California is joining three other states in adding a new option for those at the end of their life.

And while some may find it distasteful, others believe it’s a much greener option than traditional burial or cremation.

According to SF Gate, a new bill signed by Governor Newsom will allow you the option of “human composting” after death.

They also call this “Natural Organic Reduction.”

California proposal allows for “human composting”

Without diving too deep into the grisly details, the process is similar to at-home composting of organic foods, though there are significant differences.

SF Gate quotes Assemblymember Cristina Garcia, from Los Angeles County:

With climate change and sea-level rise as very real threats to our environment, this is an alternative method of final disposition that won’t contribute emissions into our atmosphere.

Indeed, as SF Gate notes, National Geographic’s data indicates cremations are especially fossil fuel heavy.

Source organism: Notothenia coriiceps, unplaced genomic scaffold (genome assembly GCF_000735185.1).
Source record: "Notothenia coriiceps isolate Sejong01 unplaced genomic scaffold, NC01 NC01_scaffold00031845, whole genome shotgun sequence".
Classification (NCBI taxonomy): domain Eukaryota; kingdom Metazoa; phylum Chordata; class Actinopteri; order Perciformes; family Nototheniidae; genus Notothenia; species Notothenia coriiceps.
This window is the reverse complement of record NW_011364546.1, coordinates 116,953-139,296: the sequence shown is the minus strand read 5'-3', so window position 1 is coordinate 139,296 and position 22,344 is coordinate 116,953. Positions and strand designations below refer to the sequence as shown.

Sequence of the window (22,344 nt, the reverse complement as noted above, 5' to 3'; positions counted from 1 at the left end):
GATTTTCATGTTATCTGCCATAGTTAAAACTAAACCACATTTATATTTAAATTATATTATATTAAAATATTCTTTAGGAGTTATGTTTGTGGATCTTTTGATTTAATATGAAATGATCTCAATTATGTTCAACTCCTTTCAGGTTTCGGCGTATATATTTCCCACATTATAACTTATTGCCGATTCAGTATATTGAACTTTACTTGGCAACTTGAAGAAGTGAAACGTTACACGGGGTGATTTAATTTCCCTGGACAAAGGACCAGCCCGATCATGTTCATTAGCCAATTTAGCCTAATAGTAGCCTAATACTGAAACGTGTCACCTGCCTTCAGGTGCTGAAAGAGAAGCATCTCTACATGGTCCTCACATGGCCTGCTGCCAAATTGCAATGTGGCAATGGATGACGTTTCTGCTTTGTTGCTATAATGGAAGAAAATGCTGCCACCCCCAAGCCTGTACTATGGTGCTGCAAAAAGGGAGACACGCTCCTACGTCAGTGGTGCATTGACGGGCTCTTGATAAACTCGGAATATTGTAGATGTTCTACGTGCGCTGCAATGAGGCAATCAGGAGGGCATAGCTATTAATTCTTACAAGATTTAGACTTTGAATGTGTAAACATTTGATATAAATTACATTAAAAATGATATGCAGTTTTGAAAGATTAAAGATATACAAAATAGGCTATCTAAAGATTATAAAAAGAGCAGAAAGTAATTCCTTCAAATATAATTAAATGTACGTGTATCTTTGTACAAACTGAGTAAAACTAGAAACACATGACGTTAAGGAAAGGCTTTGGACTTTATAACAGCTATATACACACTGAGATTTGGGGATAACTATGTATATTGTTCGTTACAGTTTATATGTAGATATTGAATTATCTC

Each year, 360,000 metric tons of carbon dioxide are emitted through the process alone.

Colorado, Oregon, and Washington have also made human composting legal.

Santa Clara County bans outdoor lawn watering for businesses

Santa Clara County is getting serious about Water Conservation.

According to KRON4, the Santa Clara Board of Directors voted to ban watering decorative lawns.

Those specifically on commercial properties, industrial sites, and at institutions.

But the ban doesn’t restrict all watering.

Which lawns Santa Clara wants to stop watering

In the new law, “ornamental” lawns can only be watered 2 days per week, and only between 6pm and 9am.

Businesses aren’t able to over-water, resulting in runoff.

And, obviously, they can’t water within 48 hours of rainfall.

KRON4 quotes Valley Water District’s chair John L Varela:

The Valley Water Board of Directors will consider every option available to help protect our county’s water supply… We must all work together so we can protect our current and future water supply.

If any business or institution violates the ban, they could face pretty extreme fines, upwards of $10,000.

The move comes after one of the driest winters on record, and one of the warmest summers, to boot.

In an office industrial park in Santa Clara County, on a beautiful sunny day, sprinklers spray significant amounts of water across a bright green lawn. The nearby sidewalk is wet.
Photo by: 3G

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